When homeschooling began to spread in North Carolina in the 1970s and 1980s, there were only two educational options in North Carolina: public schools and private schools (overseen by the Department of Non-Public Education (DNPE) beginning in 1979). The early 1980s was characterized by a series of protracted legal battles, which were originally unfavorable toward homeschooling. North Carolinians for Home Education (NCHE) was founded in 1984 in an effort to organize homeschoolers and lobby for the right to homeschool. A key moment came when the North Carolina Supreme Court ruled in Delconte v. State (1985) that homeschools should be permitted to operate under the rules governing private schools.
The Department of Public Instruction (DPI) proposed legislation in 1987 that would have given the DPI and local boards of education the jurisdiction to oversee homeschooling. Under the leadership of NCHE, homeschool parents lobbied hard against this proposal, arguing that homeschooling should continue as it had since the 1985 ruling. Nevertheless, several bills based on the DIP proposal were introduced into the legislature. When one of these bills passed an initial vote, NCHE went into hyper drive, opposing DPI oversight of home education. Finally, State Senator Dennis Winner brokered a compromise with NCHE, introducing a slightly revised version of NCHE’s proposed substitute bill into the state legislature. The result—North Carolina’s current homeschool law—passed in 1988.
North Carolina’s 1988 homeschool statute did not grant the DPI or local school boards authority to oversee homeschooling, but it did require that homeschool parents have a high school diploma or its equivalent and that homeschooled children take annual nationally standardized tests and make the results of those tests available to the DNPE on site. The DNPE has used various methods for viewing these scores over the years, including both mail and public meetings in local public spaces. The homeschool lobby has generally been congenial, but has pointed out that technically the DNPE does not have the authority to either require the test results to be sent by mail or require homeschool parents or guardians to attend meetings.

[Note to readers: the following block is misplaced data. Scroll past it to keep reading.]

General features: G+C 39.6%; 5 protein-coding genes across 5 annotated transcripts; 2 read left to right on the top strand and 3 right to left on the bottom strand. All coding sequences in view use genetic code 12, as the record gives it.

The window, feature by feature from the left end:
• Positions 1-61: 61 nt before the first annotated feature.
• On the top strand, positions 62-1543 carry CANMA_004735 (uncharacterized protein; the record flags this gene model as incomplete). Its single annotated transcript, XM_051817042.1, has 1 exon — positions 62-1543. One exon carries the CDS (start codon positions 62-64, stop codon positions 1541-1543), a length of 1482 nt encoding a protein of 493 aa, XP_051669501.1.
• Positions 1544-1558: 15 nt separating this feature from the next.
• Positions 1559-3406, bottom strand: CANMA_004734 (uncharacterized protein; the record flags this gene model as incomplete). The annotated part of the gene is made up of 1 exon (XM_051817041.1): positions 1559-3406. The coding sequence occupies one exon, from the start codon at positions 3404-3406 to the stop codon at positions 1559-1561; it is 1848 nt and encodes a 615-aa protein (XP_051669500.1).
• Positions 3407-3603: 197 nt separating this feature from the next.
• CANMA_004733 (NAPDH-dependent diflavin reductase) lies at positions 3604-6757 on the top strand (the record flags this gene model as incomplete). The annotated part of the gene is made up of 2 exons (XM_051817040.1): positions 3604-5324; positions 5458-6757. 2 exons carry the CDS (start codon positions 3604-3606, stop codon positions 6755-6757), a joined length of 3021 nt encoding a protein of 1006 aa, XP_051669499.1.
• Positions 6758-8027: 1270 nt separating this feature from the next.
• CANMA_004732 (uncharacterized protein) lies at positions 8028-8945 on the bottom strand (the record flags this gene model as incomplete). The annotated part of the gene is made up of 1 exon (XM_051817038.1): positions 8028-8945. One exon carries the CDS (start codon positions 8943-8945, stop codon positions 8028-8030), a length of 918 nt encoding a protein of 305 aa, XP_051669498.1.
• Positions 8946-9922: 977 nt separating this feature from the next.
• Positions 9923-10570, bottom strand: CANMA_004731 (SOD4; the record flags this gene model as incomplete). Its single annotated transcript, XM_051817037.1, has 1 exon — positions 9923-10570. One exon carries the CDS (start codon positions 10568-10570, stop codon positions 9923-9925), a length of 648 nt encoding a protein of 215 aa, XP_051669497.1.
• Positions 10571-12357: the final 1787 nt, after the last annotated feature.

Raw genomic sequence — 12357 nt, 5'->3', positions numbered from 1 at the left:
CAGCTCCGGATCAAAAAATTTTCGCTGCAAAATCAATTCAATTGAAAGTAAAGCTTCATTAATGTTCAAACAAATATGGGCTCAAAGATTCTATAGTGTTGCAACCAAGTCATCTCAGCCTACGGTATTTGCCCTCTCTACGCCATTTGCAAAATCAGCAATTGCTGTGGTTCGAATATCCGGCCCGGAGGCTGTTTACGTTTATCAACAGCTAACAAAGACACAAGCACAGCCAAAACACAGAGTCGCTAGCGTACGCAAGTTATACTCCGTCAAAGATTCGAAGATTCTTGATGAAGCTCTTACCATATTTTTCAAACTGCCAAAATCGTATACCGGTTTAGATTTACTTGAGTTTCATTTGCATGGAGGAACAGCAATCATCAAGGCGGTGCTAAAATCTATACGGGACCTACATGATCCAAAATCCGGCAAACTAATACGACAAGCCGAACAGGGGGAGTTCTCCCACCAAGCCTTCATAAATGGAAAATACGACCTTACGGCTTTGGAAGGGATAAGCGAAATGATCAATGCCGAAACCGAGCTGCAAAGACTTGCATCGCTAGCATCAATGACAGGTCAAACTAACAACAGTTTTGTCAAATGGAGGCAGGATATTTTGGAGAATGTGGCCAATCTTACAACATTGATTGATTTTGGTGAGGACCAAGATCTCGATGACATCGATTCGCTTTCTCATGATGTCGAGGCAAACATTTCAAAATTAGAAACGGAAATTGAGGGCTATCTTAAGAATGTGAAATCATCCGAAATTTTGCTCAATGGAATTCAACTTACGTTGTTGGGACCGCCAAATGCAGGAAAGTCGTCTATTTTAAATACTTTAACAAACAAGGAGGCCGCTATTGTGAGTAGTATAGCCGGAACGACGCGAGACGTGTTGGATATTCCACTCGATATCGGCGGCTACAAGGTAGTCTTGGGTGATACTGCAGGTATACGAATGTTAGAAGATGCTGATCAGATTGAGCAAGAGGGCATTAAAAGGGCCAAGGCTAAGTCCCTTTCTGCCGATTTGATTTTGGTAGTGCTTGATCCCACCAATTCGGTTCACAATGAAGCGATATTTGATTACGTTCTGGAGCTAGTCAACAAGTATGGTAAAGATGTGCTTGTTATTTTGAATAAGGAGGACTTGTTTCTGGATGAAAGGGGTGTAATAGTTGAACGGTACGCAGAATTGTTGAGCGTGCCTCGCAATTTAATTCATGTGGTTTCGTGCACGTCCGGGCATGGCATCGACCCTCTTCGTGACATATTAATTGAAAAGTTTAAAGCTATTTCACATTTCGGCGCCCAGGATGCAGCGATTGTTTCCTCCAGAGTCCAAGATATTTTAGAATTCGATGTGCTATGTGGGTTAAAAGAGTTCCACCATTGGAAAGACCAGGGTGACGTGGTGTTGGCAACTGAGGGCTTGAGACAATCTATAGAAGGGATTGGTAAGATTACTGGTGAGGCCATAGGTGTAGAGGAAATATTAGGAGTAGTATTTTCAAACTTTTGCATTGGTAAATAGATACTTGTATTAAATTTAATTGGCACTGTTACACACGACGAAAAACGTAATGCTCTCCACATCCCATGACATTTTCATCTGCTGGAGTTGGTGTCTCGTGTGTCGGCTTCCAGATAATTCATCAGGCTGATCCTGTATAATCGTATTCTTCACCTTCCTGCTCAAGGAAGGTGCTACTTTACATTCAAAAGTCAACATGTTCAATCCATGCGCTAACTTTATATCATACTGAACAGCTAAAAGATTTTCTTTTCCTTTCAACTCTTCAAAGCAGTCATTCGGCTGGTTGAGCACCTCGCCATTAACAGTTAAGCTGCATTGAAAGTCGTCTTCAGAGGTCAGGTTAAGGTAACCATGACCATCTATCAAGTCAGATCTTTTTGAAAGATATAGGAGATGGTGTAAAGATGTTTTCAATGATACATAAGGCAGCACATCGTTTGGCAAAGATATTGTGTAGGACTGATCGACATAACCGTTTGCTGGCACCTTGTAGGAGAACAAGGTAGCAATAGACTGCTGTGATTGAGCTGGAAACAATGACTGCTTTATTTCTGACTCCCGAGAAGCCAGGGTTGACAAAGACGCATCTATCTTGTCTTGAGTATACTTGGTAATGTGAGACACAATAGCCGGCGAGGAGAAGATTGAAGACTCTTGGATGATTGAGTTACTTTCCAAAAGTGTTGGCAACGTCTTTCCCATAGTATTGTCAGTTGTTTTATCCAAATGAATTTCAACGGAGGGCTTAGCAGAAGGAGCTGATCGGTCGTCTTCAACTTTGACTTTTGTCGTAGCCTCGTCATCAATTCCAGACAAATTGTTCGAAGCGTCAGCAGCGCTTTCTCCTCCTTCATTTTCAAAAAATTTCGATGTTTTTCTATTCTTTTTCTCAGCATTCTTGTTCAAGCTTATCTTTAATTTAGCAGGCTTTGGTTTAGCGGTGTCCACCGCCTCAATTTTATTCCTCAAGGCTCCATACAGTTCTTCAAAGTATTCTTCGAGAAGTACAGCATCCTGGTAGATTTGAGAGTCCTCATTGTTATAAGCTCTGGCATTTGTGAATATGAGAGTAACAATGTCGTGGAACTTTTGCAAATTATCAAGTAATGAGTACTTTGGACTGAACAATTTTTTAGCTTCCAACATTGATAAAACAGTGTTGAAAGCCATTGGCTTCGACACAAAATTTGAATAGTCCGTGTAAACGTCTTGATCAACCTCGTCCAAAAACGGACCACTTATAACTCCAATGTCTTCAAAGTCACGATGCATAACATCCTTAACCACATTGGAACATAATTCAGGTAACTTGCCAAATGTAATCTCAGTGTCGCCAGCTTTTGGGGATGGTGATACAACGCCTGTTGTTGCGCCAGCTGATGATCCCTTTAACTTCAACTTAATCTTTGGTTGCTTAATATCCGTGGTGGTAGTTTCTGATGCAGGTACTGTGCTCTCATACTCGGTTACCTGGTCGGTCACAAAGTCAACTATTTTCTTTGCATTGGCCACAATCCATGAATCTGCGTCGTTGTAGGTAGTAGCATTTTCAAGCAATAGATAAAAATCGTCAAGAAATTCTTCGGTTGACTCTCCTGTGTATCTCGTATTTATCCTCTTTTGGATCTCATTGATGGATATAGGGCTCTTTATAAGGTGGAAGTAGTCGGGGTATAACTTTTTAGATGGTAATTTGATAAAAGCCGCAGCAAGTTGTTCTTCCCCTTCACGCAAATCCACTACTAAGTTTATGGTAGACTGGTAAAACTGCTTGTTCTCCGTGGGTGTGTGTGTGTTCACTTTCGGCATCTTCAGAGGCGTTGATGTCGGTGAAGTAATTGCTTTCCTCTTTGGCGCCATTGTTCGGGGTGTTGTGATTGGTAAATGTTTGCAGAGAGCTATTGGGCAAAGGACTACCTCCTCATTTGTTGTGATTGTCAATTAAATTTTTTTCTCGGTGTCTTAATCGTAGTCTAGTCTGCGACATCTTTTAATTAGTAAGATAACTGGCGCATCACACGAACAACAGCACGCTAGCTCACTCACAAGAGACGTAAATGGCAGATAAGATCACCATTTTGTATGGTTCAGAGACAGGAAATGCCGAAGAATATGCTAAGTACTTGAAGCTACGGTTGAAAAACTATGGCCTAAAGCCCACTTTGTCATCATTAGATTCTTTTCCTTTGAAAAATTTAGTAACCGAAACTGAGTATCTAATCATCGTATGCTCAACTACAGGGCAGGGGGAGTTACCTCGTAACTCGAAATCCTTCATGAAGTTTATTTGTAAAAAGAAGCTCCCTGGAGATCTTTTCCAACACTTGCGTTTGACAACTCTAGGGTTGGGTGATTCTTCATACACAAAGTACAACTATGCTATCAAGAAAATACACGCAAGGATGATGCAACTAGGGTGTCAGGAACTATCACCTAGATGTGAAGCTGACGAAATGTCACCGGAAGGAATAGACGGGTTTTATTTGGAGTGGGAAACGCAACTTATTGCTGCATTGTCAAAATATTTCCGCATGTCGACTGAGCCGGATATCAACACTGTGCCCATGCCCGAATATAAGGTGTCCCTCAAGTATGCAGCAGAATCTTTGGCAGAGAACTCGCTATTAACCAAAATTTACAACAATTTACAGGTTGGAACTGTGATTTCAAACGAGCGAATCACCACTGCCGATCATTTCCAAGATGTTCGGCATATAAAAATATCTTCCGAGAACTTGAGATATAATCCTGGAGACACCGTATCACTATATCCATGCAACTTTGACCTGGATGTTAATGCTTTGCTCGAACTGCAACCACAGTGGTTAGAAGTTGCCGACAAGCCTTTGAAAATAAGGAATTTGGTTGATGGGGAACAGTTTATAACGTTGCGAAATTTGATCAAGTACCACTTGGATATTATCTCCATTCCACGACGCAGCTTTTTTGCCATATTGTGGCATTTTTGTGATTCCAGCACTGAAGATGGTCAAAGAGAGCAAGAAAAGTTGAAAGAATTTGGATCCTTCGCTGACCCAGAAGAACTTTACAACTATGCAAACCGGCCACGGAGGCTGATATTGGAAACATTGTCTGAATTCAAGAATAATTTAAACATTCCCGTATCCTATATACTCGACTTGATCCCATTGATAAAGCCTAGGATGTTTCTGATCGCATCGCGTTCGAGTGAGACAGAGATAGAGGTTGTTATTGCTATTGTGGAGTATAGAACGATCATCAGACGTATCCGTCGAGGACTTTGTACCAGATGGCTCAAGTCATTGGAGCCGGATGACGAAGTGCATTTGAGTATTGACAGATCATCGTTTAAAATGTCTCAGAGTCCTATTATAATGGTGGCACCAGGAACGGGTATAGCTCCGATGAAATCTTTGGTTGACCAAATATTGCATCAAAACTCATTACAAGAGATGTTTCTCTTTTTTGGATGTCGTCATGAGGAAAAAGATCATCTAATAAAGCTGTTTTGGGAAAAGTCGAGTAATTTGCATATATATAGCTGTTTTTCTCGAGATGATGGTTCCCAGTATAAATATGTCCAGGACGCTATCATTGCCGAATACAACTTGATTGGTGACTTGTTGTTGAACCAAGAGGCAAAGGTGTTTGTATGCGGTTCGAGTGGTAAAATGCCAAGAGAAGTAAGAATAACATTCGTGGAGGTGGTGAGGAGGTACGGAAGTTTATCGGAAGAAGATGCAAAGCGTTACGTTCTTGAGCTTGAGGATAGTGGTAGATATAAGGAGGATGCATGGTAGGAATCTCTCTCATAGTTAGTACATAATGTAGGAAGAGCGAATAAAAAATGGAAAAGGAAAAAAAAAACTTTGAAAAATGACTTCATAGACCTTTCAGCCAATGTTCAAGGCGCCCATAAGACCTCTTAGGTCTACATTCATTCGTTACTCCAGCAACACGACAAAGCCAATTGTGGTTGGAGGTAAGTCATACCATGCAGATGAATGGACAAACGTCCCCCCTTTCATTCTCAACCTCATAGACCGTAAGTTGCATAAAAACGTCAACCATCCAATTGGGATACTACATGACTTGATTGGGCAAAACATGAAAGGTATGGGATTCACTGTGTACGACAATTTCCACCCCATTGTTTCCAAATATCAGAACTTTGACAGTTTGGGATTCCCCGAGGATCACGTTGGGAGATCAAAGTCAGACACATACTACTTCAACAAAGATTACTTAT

The 1988 homeschool statute defined a homeschool as “a nonpublic school in which one or more children of not more than two families or households receive academic instruction from parents or legal guardians, or a member of either household.” This became a problem as the DNPE interpreted it to mean that that all academic instruction had to come from the homeschool parents or guardians themselves. In 2013, the state legislature changed the definition of a homeschool to “a nonpublic school consisting of the children not more than two families or households, where the parents or legal guardians or members of either household determine the scope and sequence of academic instruction, provide academic instruction, and determine additional sources of academic instruction.” This has solved the problem by expanding the definition of homeschools to acknowledge the reality that homeschool parents often choose to find outside academic instruction for their children.
Also in 2013, a bill that would have opened public school sports to homeschoolers was proposed, but did not pass; a similar bill had been introduced two years earlier. Another bill was proposed in 2013 that would have offered tax credits to homeschool families, but also did not pass. While North Carolina is currently a very friendly state toward homeschooling, concern about compromising the funding and integrity of public education has prevented the passage of these measures.
For more state histories, see Histories of Homeschooling.
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